The WHO estimates that there is a global shortage of 4.3 million physicians, nurses, and other health professionals.
England alone would need the equivalent of an additional 46,300 full time doctors simply to reach an equivalent standard with today’s OECD EU average of 3.7 doctors per 1,000 people.
Data published in 2020 by the Association of American Medical Colleges estimates that the U.S. could see a shortage of 54,100 to 139,000 physicians by 2033.
These shortages are buffered by hardworking staff, sometimes internally but increasingly through external agencies.
The global healthcare staffing market size is expected to reach USD 62.8 billion by 2030, with a CAGR of 6.89%. Higher flexibility of working hours, better pay and greater exposure to various healthcare systems across different locations are factors expected to result in an increase in the number of individuals choosing locum tenens as a career option.
One in every thirty UK locums, for example, earns £120 per hour, almost £110 more than the average £10.88 paid to a full time GP, with the average needing to work far fewer hours than substantive post holders to match monthly earnings.
Many of the shortfalls in staff are filled (albeit temporarily) day to day. Data based on 50 UK NHS trusts suggest that, in May 2021, an estimated four in five registered nurse vacancies and seven in eight doctor vacancies were being filled by temporary staff, either through an agency or using their ‘bank’ (the NHS in-house equivalent of an agency).
While some level of temporary staffing can provide welcome flexibility to the employer and employee, even where vacancies are filled, there can be negative consequences.
A Langbuisson Healthcare Workforce & Recruitment UK Market Report estimated the UK temporary healthcare and recruitment market to be worth £4.32 billion, and while efforts have been made to manage the cost of temporary staff, it can still be a huge drain on overstretched finances. As at the end of 2019/20, it was reported that NHS trusts reported spending some £2.4 billion on agency staff. The issue, however, is showing no signs of abating.
In December 2019, total locum FTE was estimated to be 1217.9 compared with 33,996.6 for total GP Full Time Equivalents. Locums thus represented 3.3% of total GP FTE.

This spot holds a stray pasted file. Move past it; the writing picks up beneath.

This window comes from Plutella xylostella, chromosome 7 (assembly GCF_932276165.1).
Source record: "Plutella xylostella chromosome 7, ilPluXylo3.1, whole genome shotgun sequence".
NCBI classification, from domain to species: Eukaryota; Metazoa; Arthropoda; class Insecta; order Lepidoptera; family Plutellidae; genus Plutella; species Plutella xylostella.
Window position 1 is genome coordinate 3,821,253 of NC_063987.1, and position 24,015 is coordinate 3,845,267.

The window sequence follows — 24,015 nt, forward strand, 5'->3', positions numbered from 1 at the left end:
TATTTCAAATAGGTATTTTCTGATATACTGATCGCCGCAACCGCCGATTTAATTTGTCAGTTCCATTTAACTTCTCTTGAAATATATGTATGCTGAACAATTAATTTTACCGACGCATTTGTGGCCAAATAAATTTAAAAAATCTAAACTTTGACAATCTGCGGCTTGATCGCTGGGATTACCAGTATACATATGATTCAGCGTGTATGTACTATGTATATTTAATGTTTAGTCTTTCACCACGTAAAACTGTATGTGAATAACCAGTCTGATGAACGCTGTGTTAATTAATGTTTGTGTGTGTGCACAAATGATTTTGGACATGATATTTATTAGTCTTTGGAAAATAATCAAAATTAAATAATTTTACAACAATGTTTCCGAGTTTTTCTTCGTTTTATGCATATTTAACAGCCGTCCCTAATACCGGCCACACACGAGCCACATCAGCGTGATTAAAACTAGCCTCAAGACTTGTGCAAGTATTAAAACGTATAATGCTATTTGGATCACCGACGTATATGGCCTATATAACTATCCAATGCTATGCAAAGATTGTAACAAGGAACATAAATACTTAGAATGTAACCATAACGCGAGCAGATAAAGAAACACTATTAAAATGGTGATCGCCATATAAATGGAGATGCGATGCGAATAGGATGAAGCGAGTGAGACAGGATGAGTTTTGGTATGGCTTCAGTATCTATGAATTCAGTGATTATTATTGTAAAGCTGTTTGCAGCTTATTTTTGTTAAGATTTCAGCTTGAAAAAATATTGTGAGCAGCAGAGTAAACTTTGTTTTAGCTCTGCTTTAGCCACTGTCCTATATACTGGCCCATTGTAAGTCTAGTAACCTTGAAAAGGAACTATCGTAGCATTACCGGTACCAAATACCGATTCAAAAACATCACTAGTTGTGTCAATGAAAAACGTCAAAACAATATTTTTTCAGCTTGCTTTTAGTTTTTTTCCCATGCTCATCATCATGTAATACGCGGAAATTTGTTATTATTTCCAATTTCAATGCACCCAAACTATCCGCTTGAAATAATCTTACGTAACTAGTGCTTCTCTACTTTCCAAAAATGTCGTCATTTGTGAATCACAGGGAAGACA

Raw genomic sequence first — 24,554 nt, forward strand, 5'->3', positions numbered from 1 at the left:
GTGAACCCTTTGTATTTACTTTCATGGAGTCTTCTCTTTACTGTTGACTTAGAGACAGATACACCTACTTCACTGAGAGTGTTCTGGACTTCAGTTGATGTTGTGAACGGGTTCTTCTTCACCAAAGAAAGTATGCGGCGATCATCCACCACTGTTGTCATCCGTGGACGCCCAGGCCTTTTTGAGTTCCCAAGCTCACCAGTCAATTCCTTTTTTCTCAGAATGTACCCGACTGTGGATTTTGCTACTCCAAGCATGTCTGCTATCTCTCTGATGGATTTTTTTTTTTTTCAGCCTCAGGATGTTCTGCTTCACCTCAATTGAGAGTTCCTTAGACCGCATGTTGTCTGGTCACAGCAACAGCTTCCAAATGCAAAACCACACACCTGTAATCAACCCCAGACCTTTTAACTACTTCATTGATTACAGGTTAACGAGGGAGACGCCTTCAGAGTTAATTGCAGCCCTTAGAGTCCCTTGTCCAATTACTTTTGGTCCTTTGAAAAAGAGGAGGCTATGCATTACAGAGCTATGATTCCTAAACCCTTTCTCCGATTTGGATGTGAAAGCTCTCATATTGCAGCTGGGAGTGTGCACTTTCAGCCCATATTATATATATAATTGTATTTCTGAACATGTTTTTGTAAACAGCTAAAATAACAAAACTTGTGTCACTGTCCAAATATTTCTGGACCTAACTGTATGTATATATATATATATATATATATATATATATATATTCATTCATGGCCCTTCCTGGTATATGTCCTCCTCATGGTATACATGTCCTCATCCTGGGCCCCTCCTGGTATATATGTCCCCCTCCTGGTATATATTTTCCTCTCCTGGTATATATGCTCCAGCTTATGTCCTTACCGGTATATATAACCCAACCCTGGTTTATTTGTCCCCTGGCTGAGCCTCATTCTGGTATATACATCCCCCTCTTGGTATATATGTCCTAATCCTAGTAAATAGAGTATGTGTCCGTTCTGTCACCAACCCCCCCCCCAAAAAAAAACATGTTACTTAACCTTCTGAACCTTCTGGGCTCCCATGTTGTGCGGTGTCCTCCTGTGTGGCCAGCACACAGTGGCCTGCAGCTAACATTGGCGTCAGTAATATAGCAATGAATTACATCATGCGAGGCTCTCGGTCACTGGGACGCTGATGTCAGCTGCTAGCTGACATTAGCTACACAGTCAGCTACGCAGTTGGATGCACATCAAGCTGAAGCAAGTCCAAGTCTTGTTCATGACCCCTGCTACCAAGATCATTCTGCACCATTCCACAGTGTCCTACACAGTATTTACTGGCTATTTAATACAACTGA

Currently there are 356,304 doctors on the UK GMC Register. However, The Nuffield Trust estimates of NHS workforce numbers, in March 2022, calculated that across NHS hospital, community and primary care settings, there are 164,000 doctors in total (accounting for only 46% of doctors on the register).
The issue is not confined to the UK either.
The U.S. healthcare staffing market size was valued at USD 24.1 billion in 2021 and is estimated to expand at a compound annual growth rate (CAGR) of 5.6% from 2022 to 2030. Pay differences are similarly partly incentivising the increase. The annual average salary of full-time nurses ranges from USD 50,000 to USD 60,000; however, per diem nurses can get as high as USD 90,000 to USD 100,000.
Recruitment and retention of long term quality staff that are a good cultural fit can be time consuming and expensive. Pre-employment checks for temporary staff are similarly cumbersome.
The process of vetting doctors and ensuring compliance checks are done prior to employment is in dire need of reform.
About half a million patient engagements are lost across the UK per year due to pre-employment and identity checks as junior doctors take time out to complete these tasks.
In a Freedom Of Information request made in 2017, the average cost for these pre-employment checks was estimated to be £50 and 30 minutes per doctor at one hospital in the UK. With an estimated 50,496 junior doctors as of March 2022, this equates to £2.524,800 and 3,156 days of work every six months for UK HR departments. This estimate does not include nursing staff which adds significantly to the total.
Truu (a UK blockchain company) reduces this process from 2 months to 2 minutes with their digital passport and credential sharing technology.
With many doctors registered across multiple locum agencies in addition to their training posts, the potential cost saving for a credential sharing platform is certainly worthy of consideration. Portable credentials can reduce time to placement and time away from clinical duties, negating the need for locum doctors at the bi-annual changeover time most UK hospitals experience.
As mentioned previously, temporary employees cost significantly more than permanent staff. This come, in part, as a result of the premium that recruitment agencies charge for placement. As a general rule, a recruitment agency will charge between 10-30% of the base annual salary.
There are 998 Recruitment Agencies found in the Health Care industry in the UK alone, and over the five years through 2022-23, industry revenue is anticipated to increase at a CAGR of 5% to reach £1.2 billion in the UK. Though these agencies clearly fulfil a role and are able to command high margins for it, it does beg the question of whether this mature and saturated industry is ripe for disruption.
With staff shortages unlikely to disappear anytime soon, there is no doubt that companies matching demand with supply will continue to flourish. The question is whether there is room for innovation that can provide value on either sides of the healthcare recruitment equation.